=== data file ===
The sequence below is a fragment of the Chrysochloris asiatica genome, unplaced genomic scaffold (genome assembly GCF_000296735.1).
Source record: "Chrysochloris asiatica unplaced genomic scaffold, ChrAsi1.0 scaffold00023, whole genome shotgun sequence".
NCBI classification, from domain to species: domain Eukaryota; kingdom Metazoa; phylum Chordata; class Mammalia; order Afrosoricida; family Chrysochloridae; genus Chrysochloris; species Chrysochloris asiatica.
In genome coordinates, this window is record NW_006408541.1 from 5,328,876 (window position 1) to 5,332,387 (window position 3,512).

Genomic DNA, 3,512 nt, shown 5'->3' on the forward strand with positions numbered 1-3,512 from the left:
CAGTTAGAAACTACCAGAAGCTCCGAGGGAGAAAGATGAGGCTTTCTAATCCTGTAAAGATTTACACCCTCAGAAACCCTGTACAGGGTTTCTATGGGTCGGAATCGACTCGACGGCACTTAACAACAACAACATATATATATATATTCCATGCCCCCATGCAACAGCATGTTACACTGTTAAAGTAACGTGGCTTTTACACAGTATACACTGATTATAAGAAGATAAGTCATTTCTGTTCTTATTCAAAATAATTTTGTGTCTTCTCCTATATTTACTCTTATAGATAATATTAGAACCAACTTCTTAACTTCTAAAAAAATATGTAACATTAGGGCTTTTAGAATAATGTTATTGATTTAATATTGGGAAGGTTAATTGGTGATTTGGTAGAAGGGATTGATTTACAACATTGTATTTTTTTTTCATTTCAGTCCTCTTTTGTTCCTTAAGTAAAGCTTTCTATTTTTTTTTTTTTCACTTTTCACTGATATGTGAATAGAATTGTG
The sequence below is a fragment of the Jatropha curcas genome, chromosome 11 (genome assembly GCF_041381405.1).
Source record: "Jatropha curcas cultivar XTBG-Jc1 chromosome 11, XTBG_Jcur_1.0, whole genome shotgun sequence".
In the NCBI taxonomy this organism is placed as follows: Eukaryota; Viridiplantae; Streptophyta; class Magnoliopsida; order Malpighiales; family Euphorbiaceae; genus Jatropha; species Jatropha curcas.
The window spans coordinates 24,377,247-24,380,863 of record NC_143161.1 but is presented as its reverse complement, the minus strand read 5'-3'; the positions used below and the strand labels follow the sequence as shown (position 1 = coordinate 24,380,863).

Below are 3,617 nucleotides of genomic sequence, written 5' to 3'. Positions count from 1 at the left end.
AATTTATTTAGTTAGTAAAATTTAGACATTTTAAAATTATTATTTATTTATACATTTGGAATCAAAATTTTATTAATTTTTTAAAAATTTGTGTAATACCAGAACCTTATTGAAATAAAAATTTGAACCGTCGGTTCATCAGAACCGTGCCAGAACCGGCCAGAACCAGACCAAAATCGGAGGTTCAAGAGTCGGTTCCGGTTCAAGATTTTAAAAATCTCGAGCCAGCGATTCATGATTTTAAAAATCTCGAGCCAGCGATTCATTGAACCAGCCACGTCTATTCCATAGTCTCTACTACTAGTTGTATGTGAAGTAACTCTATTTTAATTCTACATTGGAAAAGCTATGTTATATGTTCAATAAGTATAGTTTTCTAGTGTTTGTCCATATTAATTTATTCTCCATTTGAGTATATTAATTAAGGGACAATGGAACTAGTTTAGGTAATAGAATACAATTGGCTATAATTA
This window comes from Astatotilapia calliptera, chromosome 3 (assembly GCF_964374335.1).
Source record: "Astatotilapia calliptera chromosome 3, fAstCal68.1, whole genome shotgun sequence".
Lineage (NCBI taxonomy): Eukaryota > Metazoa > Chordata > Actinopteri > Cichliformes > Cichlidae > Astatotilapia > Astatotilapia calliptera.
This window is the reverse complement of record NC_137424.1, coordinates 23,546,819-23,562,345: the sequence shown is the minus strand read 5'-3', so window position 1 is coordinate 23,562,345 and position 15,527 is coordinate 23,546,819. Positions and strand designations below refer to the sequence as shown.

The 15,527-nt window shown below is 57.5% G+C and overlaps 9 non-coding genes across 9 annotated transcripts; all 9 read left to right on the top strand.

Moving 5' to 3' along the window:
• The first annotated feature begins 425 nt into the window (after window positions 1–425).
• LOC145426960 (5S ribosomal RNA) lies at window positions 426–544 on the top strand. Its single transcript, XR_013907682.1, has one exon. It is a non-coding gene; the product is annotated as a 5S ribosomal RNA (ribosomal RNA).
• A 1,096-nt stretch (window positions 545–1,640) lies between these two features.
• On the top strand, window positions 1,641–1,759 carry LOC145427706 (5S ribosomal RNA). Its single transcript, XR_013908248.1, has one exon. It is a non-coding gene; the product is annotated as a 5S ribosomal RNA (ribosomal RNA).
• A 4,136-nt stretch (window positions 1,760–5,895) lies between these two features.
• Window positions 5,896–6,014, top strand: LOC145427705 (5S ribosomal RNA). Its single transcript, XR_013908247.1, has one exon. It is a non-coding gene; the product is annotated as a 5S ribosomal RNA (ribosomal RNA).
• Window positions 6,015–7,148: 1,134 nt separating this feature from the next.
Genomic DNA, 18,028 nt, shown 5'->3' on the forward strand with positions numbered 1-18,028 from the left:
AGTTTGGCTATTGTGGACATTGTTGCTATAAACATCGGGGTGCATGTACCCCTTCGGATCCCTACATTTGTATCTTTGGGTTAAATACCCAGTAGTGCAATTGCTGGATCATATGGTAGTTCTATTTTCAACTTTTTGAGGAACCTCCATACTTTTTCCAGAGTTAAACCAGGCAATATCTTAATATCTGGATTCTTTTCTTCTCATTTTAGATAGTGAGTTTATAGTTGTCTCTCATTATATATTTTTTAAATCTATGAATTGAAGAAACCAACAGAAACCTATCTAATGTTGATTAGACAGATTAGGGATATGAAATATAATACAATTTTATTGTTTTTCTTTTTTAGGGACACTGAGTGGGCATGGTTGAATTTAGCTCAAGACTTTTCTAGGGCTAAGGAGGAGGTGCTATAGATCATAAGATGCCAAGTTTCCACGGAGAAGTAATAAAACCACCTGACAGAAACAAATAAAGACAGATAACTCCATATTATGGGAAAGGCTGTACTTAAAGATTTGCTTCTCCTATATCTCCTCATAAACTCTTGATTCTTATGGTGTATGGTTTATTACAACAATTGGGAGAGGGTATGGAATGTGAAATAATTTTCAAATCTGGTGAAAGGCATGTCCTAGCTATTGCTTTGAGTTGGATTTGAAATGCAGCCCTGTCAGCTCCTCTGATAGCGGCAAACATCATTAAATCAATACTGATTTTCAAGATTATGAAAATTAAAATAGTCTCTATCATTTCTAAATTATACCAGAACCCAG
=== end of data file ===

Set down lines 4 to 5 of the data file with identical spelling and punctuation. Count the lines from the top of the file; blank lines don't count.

In genome coordinates, this window is record NW_006408541.1 from 5,328,876 (window position 1) to 5,332,387 (window position 3,512).

Genomic DNA, 3,512 nt, shown 5'->3' on the forward strand with positions numbered 1-3,512 from the left: